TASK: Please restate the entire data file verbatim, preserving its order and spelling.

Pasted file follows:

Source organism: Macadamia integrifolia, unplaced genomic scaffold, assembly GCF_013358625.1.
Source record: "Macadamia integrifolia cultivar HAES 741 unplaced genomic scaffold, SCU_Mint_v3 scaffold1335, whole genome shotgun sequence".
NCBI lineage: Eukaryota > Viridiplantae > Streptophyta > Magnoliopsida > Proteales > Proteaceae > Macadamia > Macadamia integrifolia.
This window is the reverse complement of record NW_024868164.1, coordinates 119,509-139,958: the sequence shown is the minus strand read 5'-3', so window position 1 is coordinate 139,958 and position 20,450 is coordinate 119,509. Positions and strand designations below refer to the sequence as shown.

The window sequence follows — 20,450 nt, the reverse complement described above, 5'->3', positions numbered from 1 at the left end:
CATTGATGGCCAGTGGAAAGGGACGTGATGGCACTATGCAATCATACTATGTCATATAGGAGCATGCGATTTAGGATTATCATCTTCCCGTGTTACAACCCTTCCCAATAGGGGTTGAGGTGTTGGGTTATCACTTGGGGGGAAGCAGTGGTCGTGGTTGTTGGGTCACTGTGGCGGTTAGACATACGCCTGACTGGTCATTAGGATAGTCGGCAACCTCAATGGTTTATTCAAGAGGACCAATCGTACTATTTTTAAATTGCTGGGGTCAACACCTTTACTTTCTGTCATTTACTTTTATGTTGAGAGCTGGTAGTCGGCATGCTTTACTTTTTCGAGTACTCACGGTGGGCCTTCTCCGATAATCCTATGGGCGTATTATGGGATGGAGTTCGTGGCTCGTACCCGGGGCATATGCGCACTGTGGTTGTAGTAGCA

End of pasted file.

Source organism: Macadamia integrifolia, unplaced genomic scaffold, assembly GCF_013358625.1.
Source record: "Macadamia integrifolia cultivar HAES 741 unplaced genomic scaffold, SCU_Mint_v3 scaffold1335, whole genome shotgun sequence".
NCBI lineage: Eukaryota > Viridiplantae > Streptophyta > Magnoliopsida > Proteales > Proteaceae > Macadamia > Macadamia integrifolia.
This window is the reverse complement of record NW_024868164.1, coordinates 119,509-139,958: the sequence shown is the minus strand read 5'-3', so window position 1 is coordinate 139,958 and position 20,450 is coordinate 119,509. Positions and strand designations below refer to the sequence as shown.

The window sequence follows — 20,450 nt, the reverse complement described above, 5'->3', positions numbered from 1 at the left end:
CATTGATGGCCAGTGGAAAGGGACGTGATGGCACTATGCAATCATACTATGTCATATAGGAGCATGCGATTTAGGATTATCATCTTCCCGTGTTACAACCCTTCCCAATAGGGGTTGAGGTGTTGGGTTATCACTTGGGGGGAAGCAGTGGTCGTGGTTGTTGGGTCACTGTGGCGGTTAGACATACGCCTGACTGGTCATTAGGATAGTCGGCAACCTCAATGGTTTATTCAAGAGGACCAATCGTACTATTTTTAAATTGCTGGGGTCAACACCTTTACTTTCTGTCATTTACTTTTATGTTGAGAGCTGGTAGTCGGCATGCTTTACTTTTTCGAGTACTCACGGTGGGCCTTCTCCGATAATCCTATGGGCGTATTATGGGATGGAGTTCGTGGCTCGTACCCGGGGCATATGCGCACTGTGGTTGTAGTAGCA